Solving Impulse & Momentum Problems

In summary, the problem deals with Impulse and Momentum involving two balls of different masses and initial speeds. The first question asks for the speed of Ball A just before impact using the principle of conservation of mechanical energy. The second question asks for the velocities of both balls after an elastic collision. The equations used are .5 m(vf^2)+m(g)hf = .5m(v0^2)+m(g)h0 and vf=5.56. It is important to write out the equations and explain the reasoning behind them in order to show a good understanding of the concepts being tested.
  • #1
Jared944
10
0
Ok, so this problem is kind of complicated, so ask me if you need clarification. This problem deals with Impulse and Momentum.

There are two balls hanging vertically from a horizontal plane. Ball A is pulled back and is set up to strike ball B.
Given for ball A -
mass = 1.5 kg.
Height = .3 m (measured from a horizontal plane from Ball B)
initial speed = 5.00 m/s (as it leaves your hand)
Given for Ball B -
mass = 4.60 kg
speed = 0 m/s (implied)

Question a) is -
Using the principle of conservation of mechanical energy, find the speed of Ball A just before impact.
Question b) is -
Assuming an elastic collision, find the velocities (magnitude and direction) of both balls just after the collision.

I can't quite set up part A, I know I have to integrate a kinematics equation and the principle of conservation of mechanical energy, but I can't quite get it right.
Thanks!
 

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  • #2
By integrate do you mean calculus and take the integral? Because that is not needed here. This question is to test whether you understand what conservation of energy and conservation of momentum is. If you wouldn't mind, could you please briefly explain to me what these 2 concepts mean?
 
  • #3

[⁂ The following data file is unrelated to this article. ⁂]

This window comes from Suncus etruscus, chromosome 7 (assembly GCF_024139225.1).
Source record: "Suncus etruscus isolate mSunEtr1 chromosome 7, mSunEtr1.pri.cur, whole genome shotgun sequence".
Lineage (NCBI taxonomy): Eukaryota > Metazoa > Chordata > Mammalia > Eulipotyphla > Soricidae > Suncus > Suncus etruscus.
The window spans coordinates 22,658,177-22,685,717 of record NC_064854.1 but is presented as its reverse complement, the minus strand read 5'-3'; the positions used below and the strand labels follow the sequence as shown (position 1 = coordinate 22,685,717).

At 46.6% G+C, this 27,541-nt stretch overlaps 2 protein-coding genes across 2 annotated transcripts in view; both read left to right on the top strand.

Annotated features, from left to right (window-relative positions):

Ahh, I just figured it out. I was using the wrong set of equations, I am sorry! Part a) can be figured by using the equation -
.5 m(vf^2)+m(g)hf = .5m(v0^2)+m(g)h0

Or, in other words, .5(1.5)(vf^2)+(1.5)(9.8)(0)=.5(1.5)(5^2)+(1.5)(.3)
vf=5.56!

Thanks for the nudge in the right direction!
 
  • #4
You should get into the habit of writing out the equation first, before putting in numbers. This way even if you accidently put in the wrong numbers or do the calculations wrong, at least this shows your teacher/professor that you understand what is going on. So he/she will still give you a good mark. And you could even take 1 step further and explain why you are equating the equations you are equating.
 

Related to Solving Impulse & Momentum Problems

1. What is impulse and momentum?

Impulse and momentum are two concepts in physics that are closely related. Impulse refers to the change in momentum of an object, while momentum is a measure of an object's motion, determined by its mass and velocity.

2. How do you calculate impulse?

Impulse is calculated by multiplying the force applied to an object by the time interval over which that force is applied. The formula for impulse is J = F * Δt.

3. How do you solve impulse and momentum problems?

To solve impulse and momentum problems, you need to use the laws of conservation of momentum and conservation of energy. These laws state that the total momentum and total energy of a system must remain constant, even after a collision or other interaction between objects.

4. What are some real-world applications of impulse and momentum?

Impulse and momentum are important concepts in many fields, including sports, transportation, and engineering. For example, the force and time of impact in a car crash can be calculated using impulse and momentum, and understanding these concepts is crucial for designing effective safety features in vehicles.

5. How do you differentiate between elastic and inelastic collisions?

In elastic collisions, the total kinetic energy of the system is conserved, meaning that no energy is lost during the collision. In inelastic collisions, some of the kinetic energy is converted into other forms of energy, such as heat or sound. This results in a decrease in the total kinetic energy of the system.

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